Nonetheless, there is no doubt that the current aid model is not a viable approach to the long-term economic development of poor countries. Indeed, beyond eradicating extreme poverty and want, the current aid model has no mechanism for fostering long-term economic development, which is the key to sustained poverty eradication. Advocates rightly argue that providing primary education and medicine to people, and supporting basic agriculture will translate into economic development and poverty reduction.

But these things by themselves are not enough to, say, bring about structural transformation and job creation at the scale currently needed in Africa, a continent with the youngest youth populations, according to The African Economic Outlook. (And according to the 2013 estimates by the Population Reference Bureau, about 297 million people in Africa are between the ages of 10 and 24. This age group is projected to nearly double to about 561 million by 2050.) It will take aggressive government policies that extend well beyond crisis management, charity, and support for basic agriculture—the central focus of the current aid model—to create economic opportunities for the bulging youth population.

Having been born and lived in abject poverty in Africa myself, I know first hand what young Africans desperately need and want. They need job opportunities. Period. They want to be productive members of and contribute to their societies like all of us do. So how do job opportunities come about?

Traditionally, governments have dealt with these issues by investing heavily in public infrastructure—roads, schools, or hospitals. But more importantly, in order to promote sustainable economic development, structural transformation and jobs and wealth creation, governments have traditionally built industries. This has been more effective at eliminating poverty, enabling many people  – often the poor and unemployed – to enter the workforce.

It is therefore surprising that Bill Gates, the biggest proponent of international development aid, seems hostile to this view. “I’ve heard this myth stated about lots of places, but most often about Africa. A quick Web search will turn up dozens of headlines and book titles such as How Rich Countries Got Rich and Why Poor Countries Stay Poor. Thankfully these books are not bestsellers, because the basic premise is false.”

True, the book in question is overly critical and dismissive of the potential of aid to improve lives in poor countries, which is probably why Gates seems to take issue with it. However, to assert that the premise of the book is false seems like an overreaction if not a misinterpretation of the book’s basic premise. The basic argument that Erik S. Reinert, the book’s author, puts forward is that in order to develop and create wealth, poor countries would have to follow the same model as advanced industrial nations did to get rich. In other words, industrialisation is the key to economic growth. Few economists would disagree with that premise.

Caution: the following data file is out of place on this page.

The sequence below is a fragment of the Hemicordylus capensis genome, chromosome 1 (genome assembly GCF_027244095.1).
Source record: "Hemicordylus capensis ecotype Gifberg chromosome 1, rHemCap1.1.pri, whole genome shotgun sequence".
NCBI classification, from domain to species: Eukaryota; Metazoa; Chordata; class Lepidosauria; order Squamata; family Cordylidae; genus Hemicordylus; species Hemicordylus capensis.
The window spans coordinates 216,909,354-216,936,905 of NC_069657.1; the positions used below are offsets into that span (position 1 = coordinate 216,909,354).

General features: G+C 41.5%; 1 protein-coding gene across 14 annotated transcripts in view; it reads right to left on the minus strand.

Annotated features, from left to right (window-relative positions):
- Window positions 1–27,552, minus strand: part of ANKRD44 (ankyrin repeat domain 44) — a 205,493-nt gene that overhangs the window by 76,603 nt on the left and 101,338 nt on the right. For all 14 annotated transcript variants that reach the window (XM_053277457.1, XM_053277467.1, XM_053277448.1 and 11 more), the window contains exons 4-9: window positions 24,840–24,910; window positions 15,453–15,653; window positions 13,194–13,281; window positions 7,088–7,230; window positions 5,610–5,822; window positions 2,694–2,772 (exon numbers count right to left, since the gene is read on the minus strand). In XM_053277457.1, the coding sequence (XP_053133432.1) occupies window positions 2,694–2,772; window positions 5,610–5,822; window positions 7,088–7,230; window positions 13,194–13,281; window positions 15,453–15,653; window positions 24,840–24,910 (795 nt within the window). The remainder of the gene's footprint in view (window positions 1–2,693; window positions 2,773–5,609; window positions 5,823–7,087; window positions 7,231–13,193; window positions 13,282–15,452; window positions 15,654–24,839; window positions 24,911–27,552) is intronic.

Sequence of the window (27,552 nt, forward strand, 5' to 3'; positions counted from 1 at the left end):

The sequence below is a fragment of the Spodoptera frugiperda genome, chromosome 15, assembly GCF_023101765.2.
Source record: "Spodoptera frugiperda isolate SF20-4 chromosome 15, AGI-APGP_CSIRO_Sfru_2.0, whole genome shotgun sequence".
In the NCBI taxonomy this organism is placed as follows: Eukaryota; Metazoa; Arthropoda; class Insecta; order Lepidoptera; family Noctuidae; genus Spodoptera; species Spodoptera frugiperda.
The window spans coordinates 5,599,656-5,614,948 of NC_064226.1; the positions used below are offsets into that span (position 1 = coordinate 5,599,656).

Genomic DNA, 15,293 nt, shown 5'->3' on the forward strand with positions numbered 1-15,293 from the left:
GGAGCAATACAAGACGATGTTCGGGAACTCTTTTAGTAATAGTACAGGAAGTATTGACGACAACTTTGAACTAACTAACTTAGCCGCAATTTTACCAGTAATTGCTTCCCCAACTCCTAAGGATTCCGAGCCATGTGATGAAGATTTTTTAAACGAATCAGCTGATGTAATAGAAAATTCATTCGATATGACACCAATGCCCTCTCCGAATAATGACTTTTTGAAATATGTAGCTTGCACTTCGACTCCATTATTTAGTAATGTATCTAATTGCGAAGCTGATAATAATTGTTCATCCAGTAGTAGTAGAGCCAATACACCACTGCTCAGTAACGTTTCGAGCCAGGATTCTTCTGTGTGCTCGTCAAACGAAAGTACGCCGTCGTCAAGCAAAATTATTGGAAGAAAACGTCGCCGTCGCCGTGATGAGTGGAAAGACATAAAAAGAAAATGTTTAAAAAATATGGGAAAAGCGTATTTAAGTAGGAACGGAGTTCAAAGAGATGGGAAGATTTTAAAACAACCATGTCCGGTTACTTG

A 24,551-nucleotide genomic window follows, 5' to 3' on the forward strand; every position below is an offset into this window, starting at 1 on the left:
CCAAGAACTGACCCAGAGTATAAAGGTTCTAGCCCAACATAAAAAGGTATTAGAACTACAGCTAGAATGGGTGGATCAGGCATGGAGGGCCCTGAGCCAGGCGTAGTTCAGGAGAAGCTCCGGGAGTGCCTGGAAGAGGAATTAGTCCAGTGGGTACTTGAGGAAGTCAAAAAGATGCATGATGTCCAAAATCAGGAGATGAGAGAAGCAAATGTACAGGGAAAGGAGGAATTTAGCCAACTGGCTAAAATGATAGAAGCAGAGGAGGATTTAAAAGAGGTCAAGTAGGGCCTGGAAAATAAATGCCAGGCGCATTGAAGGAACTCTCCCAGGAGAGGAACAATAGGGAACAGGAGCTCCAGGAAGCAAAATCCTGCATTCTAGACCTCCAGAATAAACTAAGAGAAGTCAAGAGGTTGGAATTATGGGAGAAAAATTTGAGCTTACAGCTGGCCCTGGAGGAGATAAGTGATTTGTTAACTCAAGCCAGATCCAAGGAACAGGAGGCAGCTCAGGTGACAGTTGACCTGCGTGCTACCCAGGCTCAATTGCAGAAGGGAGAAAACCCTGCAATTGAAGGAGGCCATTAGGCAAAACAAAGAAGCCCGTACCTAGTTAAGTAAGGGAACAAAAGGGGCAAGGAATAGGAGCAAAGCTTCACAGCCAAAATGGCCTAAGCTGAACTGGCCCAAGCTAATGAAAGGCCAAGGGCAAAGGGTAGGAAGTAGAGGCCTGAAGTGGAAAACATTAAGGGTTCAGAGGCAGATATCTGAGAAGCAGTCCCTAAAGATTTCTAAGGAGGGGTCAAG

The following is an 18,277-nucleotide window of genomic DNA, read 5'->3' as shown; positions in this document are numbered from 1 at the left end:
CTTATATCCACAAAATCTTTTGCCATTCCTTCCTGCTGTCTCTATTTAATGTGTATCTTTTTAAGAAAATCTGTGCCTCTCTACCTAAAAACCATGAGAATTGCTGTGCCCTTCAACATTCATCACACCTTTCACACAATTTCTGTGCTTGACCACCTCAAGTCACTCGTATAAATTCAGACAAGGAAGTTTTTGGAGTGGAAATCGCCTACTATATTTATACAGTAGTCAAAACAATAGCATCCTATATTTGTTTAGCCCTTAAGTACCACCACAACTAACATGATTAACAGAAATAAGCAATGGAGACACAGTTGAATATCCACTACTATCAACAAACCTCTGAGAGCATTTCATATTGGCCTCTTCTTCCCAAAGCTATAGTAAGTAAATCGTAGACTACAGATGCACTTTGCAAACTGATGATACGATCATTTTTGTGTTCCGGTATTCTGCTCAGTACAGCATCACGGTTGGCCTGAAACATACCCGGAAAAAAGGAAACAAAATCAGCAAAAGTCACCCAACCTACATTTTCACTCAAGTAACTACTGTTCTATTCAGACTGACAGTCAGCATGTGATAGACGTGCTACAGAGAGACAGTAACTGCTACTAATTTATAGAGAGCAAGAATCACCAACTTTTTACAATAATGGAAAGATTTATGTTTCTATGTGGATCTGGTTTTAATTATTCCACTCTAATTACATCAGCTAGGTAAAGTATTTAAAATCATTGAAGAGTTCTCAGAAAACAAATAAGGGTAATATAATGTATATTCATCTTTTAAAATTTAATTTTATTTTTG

The difference between Gates and Reinert’s approach to poverty reduction and development is a fundamental one, however. As Ugandan journalist, Andrew Mwenda, explained in his TED talk, there is a fundamental difference between poverty reduction, the focus of aid, and wealth creation, the central theme of Reinert’s book. Without industry, aid has failed to support activities that could help poor countries to not only create wealth and jobs for their people so that they can contribute to the development of their own societies—but also to become fully competitive in international markets.

A similar gap exists in healthcare, where recent international success in the fight against diseases hasn’t necessarily resulted in strong healthcare systems necessary to sustain it over the long-term. According to reports by the World Bank, there are 2 physicians and 11 nurses/midwifes per 10,000 persons respectively in sub-Saharan Africa. The recent Ebola crisis in West Africa, where countries lack even the most basic health care capabilities to control and contain the disease’s spread is a good example. And as Leila Chirayath Janah of Samasource recently opined about her experience with pregnant women in Uganda, the problem seems more dire than we think.

Bill Gates is a great man with good intentions, and he is absolutely right that the world is a better place today than it was fifty years ago. As he rightly points out, compared with fifty years ago, people in poor countries live healthier and longer lives today. Moreover, more children than ever before have access to primary education.  But what aid advocates fail to consider is the fact that poor countries could have been better off and more self-reliant had they industrialised instead of being perpetually reliant on aid. Aid does a good job saving lives at least in the short-term. In the long-term, however, we can only hope that poverty will not negate what has been achieved.

Waiswa Nkwanga is a LSE alumnus.